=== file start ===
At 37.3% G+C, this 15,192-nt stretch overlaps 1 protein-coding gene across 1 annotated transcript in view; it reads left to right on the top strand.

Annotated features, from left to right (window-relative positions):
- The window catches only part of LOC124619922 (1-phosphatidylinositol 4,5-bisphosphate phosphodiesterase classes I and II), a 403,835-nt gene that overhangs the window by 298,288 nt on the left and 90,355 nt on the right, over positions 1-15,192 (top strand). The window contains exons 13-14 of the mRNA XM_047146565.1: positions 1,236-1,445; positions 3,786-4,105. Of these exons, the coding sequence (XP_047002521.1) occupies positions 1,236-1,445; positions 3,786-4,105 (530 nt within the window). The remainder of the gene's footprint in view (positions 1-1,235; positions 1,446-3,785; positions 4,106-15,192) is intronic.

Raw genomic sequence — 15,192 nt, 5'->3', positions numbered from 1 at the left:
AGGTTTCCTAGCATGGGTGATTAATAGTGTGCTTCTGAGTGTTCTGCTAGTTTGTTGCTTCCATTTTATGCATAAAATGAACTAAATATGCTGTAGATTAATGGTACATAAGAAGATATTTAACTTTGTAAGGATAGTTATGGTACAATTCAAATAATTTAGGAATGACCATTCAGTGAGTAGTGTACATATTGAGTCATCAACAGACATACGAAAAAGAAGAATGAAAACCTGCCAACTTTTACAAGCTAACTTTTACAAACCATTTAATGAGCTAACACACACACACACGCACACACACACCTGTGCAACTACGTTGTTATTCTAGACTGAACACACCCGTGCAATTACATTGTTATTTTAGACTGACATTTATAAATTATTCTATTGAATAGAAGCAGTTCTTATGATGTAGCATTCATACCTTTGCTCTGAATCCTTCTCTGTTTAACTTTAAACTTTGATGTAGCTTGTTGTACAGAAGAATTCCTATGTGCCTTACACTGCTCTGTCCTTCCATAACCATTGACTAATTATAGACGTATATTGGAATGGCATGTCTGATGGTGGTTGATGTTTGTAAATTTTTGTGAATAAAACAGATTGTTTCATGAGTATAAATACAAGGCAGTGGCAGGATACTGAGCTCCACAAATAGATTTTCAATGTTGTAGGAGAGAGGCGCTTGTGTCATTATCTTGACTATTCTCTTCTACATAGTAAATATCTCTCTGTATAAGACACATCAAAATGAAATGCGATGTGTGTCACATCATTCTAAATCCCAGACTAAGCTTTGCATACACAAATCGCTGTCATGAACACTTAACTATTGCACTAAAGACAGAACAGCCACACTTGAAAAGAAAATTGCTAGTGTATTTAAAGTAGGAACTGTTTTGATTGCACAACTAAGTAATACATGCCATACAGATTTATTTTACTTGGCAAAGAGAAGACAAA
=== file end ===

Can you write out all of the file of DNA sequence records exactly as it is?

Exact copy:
At 37.3% G+C, this 15,192-nt stretch overlaps 1 protein-coding gene across 1 annotated transcript in view; it reads left to right on the top strand.

Annotated features, from left to right (window-relative positions):
- The window catches only part of LOC124619922 (1-phosphatidylinositol 4,5-bisphosphate phosphodiesterase classes I and II), a 403,835-nt gene that overhangs the window by 298,288 nt on the left and 90,355 nt on the right, over positions 1-15,192 (top strand). The window contains exons 13-14 of the mRNA XM_047146565.1: positions 1,236-1,445; positions 3,786-4,105. Of these exons, the coding sequence (XP_047002521.1) occupies positions 1,236-1,445; positions 3,786-4,105 (530 nt within the window). The remainder of the gene's footprint in view (positions 1-1,235; positions 1,446-3,785; positions 4,106-15,192) is intronic.

Raw genomic sequence — 15,192 nt, 5'->3', positions numbered from 1 at the left:
AGGTTTCCTAGCATGGGTGATTAATAGTGTGCTTCTGAGTGTTCTGCTAGTTTGTTGCTTCCATTTTATGCATAAAATGAACTAAATATGCTGTAGATTAATGGTACATAAGAAGATATTTAACTTTGTAAGGATAGTTATGGTACAATTCAAATAATTTAGGAATGACCATTCAGTGAGTAGTGTACATATTGAGTCATCAACAGACATACGAAAAAGAAGAATGAAAACCTGCCAACTTTTACAAGCTAACTTTTACAAACCATTTAATGAGCTAACACACACACACACGCACACACACACCTGTGCAACTACGTTGTTATTCTAGACTGAACACACCCGTGCAATTACATTGTTATTTTAGACTGACATTTATAAATTATTCTATTGAATAGAAGCAGTTCTTATGATGTAGCATTCATACCTTTGCTCTGAATCCTTCTCTGTTTAACTTTAAACTTTGATGTAGCTTGTTGTACAGAAGAATTCCTATGTGCCTTACACTGCTCTGTCCTTCCATAACCATTGACTAATTATAGACGTATATTGGAATGGCATGTCTGATGGTGGTTGATGTTTGTAAATTTTTGTGAATAAAACAGATTGTTTCATGAGTATAAATACAAGGCAGTGGCAGGATACTGAGCTCCACAAATAGATTTTCAATGTTGTAGGAGAGAGGCGCTTGTGTCATTATCTTGACTATTCTCTTCTACATAGTAAATATCTCTCTGTATAAGACACATCAAAATGAAATGCGATGTGTGTCACATCATTCTAAATCCCAGACTAAGCTTTGCATACACAAATCGCTGTCATGAACACTTAACTATTGCACTAAAGACAGAACAGCCACACTTGAAAAGAAAATTGCTAGTGTATTTAAAGTAGGAACTGTTTTGATTGCACAACTAAGTAATACATGCCATACAGATTTATTTTACTTGGCAAAGAGAAGACAAA